As you browse these article summaries, you might notice that some authors disenfranchise the novel while others encourage it to be read in the classroom. There is a wide variety of opinions, and even opposition amongst staunchly Catholic individuals. Please note that this page contains just a sample of the available information on this topic. To read more click here.
Complainant at Halton
The name of the initial complainant in this case remains unknown. According to Life Site, it came from a parent whose child/children attend school within the district. The concern was first raised at the elementary school level. The only statement of his/hers we were able to find was published by Kristin Rushowy in The Star on November 22, 2007. Here is the statement:
“The book is apparently written by an atheist where the characters and text are anti-God, anti-Catholic and anti-religion.”
A large commotion came from Catholic organizations including the Vatican and the Catholic League. An article titled “Vatican denounces The Golden Compass” was published by Edmonton Journal on December 23, 2007. Along with a slew of other electronic articles, it highlights the negative attitude of the Catholic Church towards the themes in the film, and thus the book as well. The reviewers also attack Pullman himself. Note that the original article condemning The Golden Compass was published in L’osservatore Romano, but unable to be located online. Perhaps it was taken down due to criticism. Here are some quotes that capture the rage of the Vatican:
“The most anti-Christmas film possible.”
“Devoid of any particular emotion apart from a great chill.”
“In Pullman’s world, hope simply does not exist, because there is no salvation but only personal, individualistic capacity to control the situation and dominate events,”
“When man tries to eliminate God from his horizon, everything is reduced, made sad, cold and inhumane.”
Now, we will discuss those who criticize the censorship of The Golden Compass, but are not particularly religious. Kate Heartfield published two articles titled “Books That Ask Questions” and “Golden Compass the kind of book children should read” in The Ottawa Citizen in late November and early December of 2007. She specifically discusses the censorship of The Golden Compass at Halton Catholic School District. Heartfield states that it is criminal that the administration has removed this book from the shelves. The decision likely was the result of the Catholic Leagues’ negative opinions about the book, as well as Pullman’s comments.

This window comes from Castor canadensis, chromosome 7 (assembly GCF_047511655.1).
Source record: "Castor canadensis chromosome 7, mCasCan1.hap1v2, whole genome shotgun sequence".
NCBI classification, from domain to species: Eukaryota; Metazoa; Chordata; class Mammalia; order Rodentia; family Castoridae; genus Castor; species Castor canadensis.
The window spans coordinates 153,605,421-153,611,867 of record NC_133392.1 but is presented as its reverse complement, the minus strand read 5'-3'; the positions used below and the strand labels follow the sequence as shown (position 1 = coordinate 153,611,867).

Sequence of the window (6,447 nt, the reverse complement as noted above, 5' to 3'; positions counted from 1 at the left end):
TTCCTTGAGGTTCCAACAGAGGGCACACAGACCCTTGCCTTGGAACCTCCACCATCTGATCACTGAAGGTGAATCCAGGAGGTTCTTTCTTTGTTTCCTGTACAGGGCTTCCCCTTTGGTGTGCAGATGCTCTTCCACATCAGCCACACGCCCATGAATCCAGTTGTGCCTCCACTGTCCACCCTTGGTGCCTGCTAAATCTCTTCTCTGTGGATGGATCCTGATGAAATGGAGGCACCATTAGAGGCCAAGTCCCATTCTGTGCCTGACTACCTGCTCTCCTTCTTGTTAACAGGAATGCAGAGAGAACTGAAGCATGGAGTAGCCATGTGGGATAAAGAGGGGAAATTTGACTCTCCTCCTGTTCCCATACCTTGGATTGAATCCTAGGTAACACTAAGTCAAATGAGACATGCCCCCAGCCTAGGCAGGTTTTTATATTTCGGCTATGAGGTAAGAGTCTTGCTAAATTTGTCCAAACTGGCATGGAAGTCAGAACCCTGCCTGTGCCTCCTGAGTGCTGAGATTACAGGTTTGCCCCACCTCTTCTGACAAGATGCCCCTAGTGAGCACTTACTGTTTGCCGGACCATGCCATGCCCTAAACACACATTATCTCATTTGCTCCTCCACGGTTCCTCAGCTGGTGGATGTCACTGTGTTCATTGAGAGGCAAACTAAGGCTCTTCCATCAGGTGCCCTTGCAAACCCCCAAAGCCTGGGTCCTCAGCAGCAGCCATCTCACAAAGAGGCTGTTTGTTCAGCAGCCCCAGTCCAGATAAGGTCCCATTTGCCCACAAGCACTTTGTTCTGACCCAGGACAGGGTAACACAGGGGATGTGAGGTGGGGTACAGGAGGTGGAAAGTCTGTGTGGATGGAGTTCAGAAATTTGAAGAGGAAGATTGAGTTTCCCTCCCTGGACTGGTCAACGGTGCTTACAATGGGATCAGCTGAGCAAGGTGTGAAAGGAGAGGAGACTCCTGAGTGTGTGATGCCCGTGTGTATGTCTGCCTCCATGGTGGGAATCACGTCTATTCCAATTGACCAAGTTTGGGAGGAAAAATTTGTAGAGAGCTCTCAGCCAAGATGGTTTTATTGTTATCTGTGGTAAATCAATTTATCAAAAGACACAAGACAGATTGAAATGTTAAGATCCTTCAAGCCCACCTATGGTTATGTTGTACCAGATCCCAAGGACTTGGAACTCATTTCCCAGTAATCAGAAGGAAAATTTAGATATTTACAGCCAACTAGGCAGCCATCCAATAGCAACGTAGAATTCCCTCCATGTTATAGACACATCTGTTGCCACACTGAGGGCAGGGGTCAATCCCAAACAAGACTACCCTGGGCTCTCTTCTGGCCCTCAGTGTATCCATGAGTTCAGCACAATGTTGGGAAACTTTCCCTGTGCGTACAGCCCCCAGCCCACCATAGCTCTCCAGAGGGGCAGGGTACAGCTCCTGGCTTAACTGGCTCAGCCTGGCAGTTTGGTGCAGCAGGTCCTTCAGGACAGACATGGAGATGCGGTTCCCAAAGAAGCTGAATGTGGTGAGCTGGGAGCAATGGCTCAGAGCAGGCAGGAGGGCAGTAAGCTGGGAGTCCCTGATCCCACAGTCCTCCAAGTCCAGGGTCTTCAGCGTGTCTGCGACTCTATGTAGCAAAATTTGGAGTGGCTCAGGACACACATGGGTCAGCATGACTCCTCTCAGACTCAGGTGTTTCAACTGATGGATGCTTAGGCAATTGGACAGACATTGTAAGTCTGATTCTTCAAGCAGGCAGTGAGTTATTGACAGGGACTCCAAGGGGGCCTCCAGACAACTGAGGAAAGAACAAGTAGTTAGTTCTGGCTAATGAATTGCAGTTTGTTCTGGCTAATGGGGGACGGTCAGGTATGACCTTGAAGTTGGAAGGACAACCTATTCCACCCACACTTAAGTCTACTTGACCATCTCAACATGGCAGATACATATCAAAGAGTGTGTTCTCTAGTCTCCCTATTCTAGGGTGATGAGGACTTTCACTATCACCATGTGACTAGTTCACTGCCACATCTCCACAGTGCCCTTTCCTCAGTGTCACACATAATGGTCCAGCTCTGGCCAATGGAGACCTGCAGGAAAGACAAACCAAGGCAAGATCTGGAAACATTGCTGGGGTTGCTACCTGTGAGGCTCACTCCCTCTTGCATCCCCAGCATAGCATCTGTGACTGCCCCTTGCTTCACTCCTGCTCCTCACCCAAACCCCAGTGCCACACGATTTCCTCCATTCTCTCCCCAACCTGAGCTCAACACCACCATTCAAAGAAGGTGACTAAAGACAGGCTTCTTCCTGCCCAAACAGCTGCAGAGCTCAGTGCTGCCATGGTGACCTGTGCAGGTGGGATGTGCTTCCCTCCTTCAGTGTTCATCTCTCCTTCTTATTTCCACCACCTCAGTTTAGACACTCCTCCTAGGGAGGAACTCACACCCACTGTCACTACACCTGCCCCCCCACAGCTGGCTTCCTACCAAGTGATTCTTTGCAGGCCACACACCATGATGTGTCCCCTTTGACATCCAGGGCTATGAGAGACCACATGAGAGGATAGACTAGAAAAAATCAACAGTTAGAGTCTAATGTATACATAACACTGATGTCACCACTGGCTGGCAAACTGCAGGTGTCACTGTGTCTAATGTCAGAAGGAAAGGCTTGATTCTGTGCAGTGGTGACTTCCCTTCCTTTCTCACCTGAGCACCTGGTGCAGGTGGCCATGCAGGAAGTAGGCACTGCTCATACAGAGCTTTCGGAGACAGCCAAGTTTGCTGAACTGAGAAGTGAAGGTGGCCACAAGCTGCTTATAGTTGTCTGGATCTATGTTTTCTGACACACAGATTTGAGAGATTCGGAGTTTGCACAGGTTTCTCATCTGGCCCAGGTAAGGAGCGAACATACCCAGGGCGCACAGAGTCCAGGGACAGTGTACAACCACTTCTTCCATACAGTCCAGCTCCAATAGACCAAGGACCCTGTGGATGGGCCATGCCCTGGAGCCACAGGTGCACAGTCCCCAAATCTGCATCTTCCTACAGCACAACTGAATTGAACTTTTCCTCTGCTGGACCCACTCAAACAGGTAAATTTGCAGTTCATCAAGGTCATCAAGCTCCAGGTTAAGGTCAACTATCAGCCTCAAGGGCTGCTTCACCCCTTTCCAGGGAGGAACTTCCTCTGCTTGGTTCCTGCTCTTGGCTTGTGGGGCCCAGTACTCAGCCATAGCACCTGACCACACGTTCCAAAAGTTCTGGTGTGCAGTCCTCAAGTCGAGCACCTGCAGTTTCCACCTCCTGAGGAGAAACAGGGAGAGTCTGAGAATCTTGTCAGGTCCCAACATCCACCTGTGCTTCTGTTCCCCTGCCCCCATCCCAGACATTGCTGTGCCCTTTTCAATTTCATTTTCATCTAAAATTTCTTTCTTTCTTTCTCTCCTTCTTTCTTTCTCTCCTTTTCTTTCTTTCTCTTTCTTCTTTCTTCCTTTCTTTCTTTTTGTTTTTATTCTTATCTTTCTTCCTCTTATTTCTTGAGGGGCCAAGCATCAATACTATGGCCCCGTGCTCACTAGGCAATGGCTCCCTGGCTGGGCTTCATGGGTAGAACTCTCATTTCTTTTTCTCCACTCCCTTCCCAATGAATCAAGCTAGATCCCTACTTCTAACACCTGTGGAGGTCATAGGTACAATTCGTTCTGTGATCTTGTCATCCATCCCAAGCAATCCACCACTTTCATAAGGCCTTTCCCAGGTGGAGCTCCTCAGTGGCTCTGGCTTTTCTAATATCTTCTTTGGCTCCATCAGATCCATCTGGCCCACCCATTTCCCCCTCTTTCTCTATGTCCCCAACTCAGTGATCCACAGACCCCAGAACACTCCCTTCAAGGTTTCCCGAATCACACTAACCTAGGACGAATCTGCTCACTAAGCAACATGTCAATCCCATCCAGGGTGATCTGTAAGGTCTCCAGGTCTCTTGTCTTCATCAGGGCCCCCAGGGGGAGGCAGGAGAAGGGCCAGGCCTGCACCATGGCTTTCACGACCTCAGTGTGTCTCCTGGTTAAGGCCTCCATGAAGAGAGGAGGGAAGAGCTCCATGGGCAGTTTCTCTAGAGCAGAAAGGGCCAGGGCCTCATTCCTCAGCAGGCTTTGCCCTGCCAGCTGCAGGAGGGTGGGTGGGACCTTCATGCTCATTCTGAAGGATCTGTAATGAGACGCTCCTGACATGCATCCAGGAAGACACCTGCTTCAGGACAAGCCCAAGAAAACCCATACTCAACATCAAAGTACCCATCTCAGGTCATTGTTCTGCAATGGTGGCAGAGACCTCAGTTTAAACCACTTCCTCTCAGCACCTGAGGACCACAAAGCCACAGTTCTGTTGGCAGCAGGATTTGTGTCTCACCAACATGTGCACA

A column titled “Open discussion, not censorship the answer” by Kathleen Rockey was published in The Windsor Star on December 17, 2007. She establishes her own opinion of this censorship case by stating “I am absolutely horrified that a school board, whether it be private or public, would try to ban a piece of literature. Where does it stop?” Although, her opinion might be somewhat bias considering she states that religion should not be taught in schools, Rockey does suggest a valuable point. Are schools obligated to teach topics that the administrators are uncomfortable with? She states “What are we teaching young readers if we tell them they can’t read a book because we don’t agree with the ideas it is suggesting?” Responses to this question are variable depending on the audience.
An article titled “Controversial Movie Stirs Up U.S. Culture Wars” by Douglas Todd was published by The Vancouver Sun on December 8, 2007. After taking a jab at the Catholic critics spelling mistakes, Todd makes his main point that the book and film should be used as a teachable moment. There are some people who are able to look past their religious beliefs to see the value of a good story. In defense of Pullman, he states “Even though they [religious authors] criticize his ideas, they recognize at least his novels upheld the “Christian” values of love and sacrifice.”
Finally, we will discuss those who are religious, but do not believe the book should be censored. In an article in The Gazette, film critic John Griffin interviews a writer, mother, and Roman Catholic named Denise Roig. Here is what she says about the film:
“The Christians sending this poison out over the Net have obviously never read the books (the trilogy, His Dark Materials), and, of course, they won’t see the movie. That’s their loss because The Golden Compass is a beautiful film about soul and faith, friendship and devotion, the very things we Christians (I’m a practicing Catholic) profess to value.”
Associated Press. “Canadian Catholic School Board Bans ‘The Golden Compass’.” Fox News, FOX News Network, 22 Nov. 2007.
Pullella, Philip. “Vatican blasts “Golden Compass” as Godless and hopeless.” Reuters, 19 December 2007.
Northington, Jenn. “The Religious Controversy Surrounding Philip Pullman’s His Dark Materials.” Tor.com, 15 December 2014.